Fort Worth industrialist T. Cullen Davis, taking the stand for the first time in his own defense, testified that he was framed into appearing to order the murder of the judge hearing his multimillion dollar divorce case.
Davis, who was acquitted in November 1977 of the murder of his 12-year-old daughter in one of the state's most sensational trials, said he took part in conversations about killing the judge on the instruction of a man claiming to be an FBI agent.
The tape-recorded conversations and an accompanying eight-minute videotape purporting to show Davis paying an FBI informer $25,000 for the judge's death are key elements in the state's second capital murder case against Davis.
State District Court Judge Joe Eidson, who has heard the still-open Davis divorce trial since 1974, posed for a photograph that appeared to show him dead and that was given to Davis just before his Aug. 20 arrest.
The photograph showed Eidson lying in the truck of a car wearing a ketchup-stained shirt scarred by cigarette burns that were to be taken for bullet holes.
Defense attorney Richard (Racehorse) Haynes, who defended Davis in the 1977 murder trial in Amarillo, has said he will show that Davis was set up for his latest arrest by his estranged wife, Priscilla.
But prosecutors say they are confident that Davis will be convicted. "If Mr. Haynes wins an acquittal for him this time, I think it will be a miracle." said the prosecutor Tolly Wilson.
Davis was acquitted in the 1977 trial despite testimony from Priscilla Davis and other witnesses identifying him as the black-wigged gunman who broke into the Davis mansion and killed Davis' daughter, Andrea.
The same gunman also killed Mrs. Davis' lover, Stan Farr, and wounded Mrs. Davis before fleeing. The shootings came just hours after Judge Eidson has increased Mrs. Davis' childsupport payments to $5,000 per month.
Davis' assets, which include a $150 million share in a family-owned oil equipment company, have been frozen since the divorce proceedings began.
Prosecutors say Davis put his estranged wife and Eidson on a 15-person hit list, which also included witnesses in the Amarillo murder trial and in the divorce case, and asked a friend and employe, David McCrory, to arrange for their murders.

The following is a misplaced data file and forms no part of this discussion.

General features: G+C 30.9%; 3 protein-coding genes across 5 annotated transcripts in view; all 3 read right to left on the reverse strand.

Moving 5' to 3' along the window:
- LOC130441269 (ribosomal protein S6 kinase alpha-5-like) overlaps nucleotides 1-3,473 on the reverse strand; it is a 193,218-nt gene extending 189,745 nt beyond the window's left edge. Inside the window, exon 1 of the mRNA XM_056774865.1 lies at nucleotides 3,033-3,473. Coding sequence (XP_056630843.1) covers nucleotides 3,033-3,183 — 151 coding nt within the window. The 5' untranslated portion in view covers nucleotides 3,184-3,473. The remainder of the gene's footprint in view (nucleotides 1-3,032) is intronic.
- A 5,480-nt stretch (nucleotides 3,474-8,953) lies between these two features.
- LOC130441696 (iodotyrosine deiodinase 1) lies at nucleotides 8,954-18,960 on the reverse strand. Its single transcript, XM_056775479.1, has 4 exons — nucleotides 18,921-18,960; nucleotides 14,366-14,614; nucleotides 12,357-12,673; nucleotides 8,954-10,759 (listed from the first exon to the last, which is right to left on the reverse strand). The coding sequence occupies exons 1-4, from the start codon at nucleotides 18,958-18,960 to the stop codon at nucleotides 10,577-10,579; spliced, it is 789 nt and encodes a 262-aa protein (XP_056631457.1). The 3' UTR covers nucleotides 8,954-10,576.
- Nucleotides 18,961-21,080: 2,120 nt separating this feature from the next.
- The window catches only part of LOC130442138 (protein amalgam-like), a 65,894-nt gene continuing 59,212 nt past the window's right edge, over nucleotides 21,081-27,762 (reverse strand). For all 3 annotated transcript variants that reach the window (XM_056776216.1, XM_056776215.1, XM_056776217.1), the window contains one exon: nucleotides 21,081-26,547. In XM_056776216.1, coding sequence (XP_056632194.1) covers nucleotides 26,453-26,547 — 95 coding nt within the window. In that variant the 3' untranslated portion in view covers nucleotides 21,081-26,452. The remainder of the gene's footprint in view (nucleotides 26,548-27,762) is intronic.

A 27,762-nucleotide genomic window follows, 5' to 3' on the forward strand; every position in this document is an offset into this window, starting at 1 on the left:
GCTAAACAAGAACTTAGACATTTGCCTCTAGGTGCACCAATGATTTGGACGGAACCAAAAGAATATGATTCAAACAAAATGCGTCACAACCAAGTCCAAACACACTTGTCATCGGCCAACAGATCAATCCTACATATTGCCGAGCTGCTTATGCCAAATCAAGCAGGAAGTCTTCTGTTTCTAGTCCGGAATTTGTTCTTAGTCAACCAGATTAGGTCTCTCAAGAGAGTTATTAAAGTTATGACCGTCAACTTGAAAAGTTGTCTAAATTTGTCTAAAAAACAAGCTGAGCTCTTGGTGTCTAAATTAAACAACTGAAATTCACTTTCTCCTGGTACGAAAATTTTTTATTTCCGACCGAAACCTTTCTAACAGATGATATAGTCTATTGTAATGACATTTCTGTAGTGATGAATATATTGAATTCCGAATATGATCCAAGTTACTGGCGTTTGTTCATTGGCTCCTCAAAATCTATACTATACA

McCrory had testified that, when he became aware that Davis was serious about the killings, he went to the FBI, who wired him for sound and arranged to videotape his last meeting with Davis.
Davis, however, testified yesterday that a man identifying himself as FBI agent David Acree told him by telephone in early August that McCrory and others were plotting to extort money from him.
Acree had testified earlier this month about investigating an extortion plot against Davis in late 1977. No arrests were made in that case. Acree has not yet been called on to testify about this part of Davis' story.
Davis said he did not meet the man identifying himself as Acree in August, and spoke to him only at what the "agent" said was his home telephone number.
Davis said the "agent" told him to "play along" with McCrory's suggestions as part of a plan to crack the alleged extortion ring.
Davis said McCrory told him he had been talking with "the people that Priscilla had hired to bump me (davis) off and said that if I was willing to pay them more they would work for my side instead of hers."
Davis said he suggested to McCrory they might help gather evidence against Mrs. Davis for the divorce case. But McCrory, Davis said, suggested that Judge Eidson, Mrs. Davis and the others be killed.
Davis said he made two tape-recorded conversations with McCrory at McCrory's insistence, to demostrate to McCrory's associates his willingness to go along with their schemes.
"I was just doing what I thought the FBI agent had told me to do," he said, adding that he had tried to steer his talks with McCrory away from any alleged murder plots.